why pictures of me suck

Take a baby's picture and they look pretty happy. Somebody says smile and that's all the reason they need. They'll look right at the camera and ham it up. Some adults do this too, like my wife who looks great in every picture, not least because she's pretty to begin with.

I'm probably considered less attractive than my wife and most babies. But even bearing this fact in mind, I take disproportionately poorer photographs than they do. What can account for this gaping, uh, gap?

A surfeit of mirrors surrounds me at home and work, and the difference between what I see in them and in photographs has made me flinch with aggravated incomprehension. But then I looked at the fridge today and a little light went on. Not the one that helps you see the food. A metaphorical light.

There's a photograph of a baby on that fridge, the son of a friend, and he looks at the camera with what might be considered a mild joy. This can partially be explained by that he doesn't know what he's looking at. He also probably doesn't comprehend what mild joy is either, but that's neither here nor there.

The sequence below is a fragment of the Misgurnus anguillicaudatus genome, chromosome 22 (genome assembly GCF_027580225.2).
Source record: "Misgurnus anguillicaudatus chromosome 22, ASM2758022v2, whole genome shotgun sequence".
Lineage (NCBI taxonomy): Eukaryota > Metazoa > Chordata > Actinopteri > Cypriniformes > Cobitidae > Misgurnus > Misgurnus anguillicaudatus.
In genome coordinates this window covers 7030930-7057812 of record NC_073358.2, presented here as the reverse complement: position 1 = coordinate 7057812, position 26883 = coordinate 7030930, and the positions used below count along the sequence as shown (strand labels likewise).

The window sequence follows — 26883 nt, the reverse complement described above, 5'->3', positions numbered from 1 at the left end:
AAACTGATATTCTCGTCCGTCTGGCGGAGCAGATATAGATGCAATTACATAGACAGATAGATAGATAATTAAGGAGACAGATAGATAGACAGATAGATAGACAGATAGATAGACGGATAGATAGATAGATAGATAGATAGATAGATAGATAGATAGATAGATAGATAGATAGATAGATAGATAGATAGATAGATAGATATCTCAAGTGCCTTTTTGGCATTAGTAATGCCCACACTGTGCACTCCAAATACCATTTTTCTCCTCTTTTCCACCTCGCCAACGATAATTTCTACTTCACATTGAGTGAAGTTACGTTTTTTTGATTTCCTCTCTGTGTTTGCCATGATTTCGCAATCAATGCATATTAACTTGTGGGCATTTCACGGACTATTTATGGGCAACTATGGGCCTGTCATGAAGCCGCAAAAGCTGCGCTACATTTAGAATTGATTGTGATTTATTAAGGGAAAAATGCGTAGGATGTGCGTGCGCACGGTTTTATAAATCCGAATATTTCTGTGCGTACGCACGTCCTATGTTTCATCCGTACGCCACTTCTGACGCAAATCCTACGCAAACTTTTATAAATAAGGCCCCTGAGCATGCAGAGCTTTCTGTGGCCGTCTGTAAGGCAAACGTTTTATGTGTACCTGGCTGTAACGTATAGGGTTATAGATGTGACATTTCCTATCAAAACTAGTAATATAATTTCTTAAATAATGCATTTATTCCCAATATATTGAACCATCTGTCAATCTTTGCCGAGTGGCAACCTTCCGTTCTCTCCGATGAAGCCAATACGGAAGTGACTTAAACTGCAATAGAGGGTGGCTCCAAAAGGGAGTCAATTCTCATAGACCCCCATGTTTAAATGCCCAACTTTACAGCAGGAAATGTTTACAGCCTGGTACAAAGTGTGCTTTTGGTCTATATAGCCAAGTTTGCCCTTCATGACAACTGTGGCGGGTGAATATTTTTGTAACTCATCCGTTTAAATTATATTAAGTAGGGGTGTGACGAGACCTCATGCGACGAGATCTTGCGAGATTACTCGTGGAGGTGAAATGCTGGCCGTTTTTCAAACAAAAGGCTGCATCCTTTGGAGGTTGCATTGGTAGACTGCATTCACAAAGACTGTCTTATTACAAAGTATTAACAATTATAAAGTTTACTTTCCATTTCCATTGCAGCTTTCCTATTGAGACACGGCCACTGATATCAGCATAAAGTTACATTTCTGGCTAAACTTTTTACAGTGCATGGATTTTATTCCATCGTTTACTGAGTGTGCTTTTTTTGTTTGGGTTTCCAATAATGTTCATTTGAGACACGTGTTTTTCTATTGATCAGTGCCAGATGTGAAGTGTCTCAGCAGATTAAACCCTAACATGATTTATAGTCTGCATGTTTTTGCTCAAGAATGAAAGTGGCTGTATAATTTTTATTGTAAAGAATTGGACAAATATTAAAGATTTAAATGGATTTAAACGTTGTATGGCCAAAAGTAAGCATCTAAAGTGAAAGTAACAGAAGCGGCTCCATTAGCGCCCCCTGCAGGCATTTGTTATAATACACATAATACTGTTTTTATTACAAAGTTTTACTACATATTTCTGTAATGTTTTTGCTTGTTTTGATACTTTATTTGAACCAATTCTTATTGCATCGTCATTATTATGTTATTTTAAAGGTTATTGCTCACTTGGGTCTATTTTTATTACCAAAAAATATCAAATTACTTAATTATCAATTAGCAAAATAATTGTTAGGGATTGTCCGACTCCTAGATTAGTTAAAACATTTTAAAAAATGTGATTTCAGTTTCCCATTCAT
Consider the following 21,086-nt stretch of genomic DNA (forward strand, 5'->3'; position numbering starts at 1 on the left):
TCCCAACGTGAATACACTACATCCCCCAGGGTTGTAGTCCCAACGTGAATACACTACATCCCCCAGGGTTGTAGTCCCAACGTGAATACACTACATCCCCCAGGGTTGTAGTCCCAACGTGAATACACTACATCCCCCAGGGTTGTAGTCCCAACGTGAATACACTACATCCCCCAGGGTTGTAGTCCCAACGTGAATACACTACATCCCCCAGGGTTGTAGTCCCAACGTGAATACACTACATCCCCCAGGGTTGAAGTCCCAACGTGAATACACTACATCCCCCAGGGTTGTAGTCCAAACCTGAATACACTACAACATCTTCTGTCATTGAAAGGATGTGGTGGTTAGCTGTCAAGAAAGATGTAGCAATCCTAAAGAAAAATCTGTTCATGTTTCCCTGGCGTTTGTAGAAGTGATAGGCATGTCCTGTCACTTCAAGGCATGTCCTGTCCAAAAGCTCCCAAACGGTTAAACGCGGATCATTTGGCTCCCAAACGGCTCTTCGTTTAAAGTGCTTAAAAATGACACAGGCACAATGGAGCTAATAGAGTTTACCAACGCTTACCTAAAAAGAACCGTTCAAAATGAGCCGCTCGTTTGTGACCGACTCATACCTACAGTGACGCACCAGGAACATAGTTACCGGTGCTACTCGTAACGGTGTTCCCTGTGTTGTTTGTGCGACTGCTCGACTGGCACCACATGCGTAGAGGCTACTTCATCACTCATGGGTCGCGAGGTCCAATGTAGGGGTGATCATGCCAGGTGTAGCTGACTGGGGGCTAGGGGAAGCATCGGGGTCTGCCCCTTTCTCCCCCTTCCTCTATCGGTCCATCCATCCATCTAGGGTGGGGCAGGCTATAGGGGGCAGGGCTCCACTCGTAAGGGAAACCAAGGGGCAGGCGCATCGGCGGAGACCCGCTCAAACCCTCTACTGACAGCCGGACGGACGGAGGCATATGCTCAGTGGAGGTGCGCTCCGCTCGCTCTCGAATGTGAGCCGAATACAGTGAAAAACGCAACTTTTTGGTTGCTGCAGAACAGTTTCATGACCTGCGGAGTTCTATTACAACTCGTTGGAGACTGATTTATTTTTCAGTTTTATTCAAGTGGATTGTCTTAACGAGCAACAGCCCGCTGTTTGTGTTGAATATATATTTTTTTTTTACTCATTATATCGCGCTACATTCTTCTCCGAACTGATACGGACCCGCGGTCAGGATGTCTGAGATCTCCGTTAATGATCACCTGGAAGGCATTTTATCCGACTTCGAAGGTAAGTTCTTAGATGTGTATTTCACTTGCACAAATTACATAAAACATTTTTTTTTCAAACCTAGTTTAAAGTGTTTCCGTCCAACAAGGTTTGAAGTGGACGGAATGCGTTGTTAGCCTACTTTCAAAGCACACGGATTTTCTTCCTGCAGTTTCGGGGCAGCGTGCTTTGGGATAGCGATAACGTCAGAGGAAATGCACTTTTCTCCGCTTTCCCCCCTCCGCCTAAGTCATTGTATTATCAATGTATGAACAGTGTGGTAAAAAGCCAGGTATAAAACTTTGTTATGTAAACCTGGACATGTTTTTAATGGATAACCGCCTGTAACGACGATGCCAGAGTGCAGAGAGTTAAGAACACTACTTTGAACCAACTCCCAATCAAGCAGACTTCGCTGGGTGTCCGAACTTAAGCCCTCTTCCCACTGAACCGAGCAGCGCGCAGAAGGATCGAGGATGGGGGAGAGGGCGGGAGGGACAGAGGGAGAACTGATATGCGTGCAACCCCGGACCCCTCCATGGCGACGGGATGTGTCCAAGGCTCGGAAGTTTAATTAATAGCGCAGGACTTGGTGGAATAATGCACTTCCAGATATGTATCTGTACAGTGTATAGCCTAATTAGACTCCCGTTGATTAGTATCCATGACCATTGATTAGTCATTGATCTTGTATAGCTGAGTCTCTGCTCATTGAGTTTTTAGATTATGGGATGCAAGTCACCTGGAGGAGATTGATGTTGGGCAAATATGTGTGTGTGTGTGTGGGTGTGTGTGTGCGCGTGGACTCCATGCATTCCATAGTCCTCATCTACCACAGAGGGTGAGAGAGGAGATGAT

I, on the other hand, DO know what I'm looking at. On the other end of that camera is a practical infinity of different people in different scenarios, some of whom will project fondness upon the image of me, and others who might project something very different from fondness. I see millions of possible pairs of eyes staring back at me in that silent, inky circle that leads to a future whose potentialities baffle and confound me. A bottomless pit of perspective. Smile!

The camera extrudes, flattens, and transports a person, and being aware of this steals moments from me. And that's the look I have in photographs; someone who's just had a moment of his life stolen away. This even extends into self-portraiture, and I'm not sure what I can do about this, or if it's worth doing anything about.

There's a picture of me finishing off a texas fifth of Jack Daniel's on the wall across from the kitchen, and I'm flipping off the camera. And maybe it's because I'm drunk and have removed this painful perspective from my mind entirely, or maybe I saw the light of love in photography, but it's not a bad picture.


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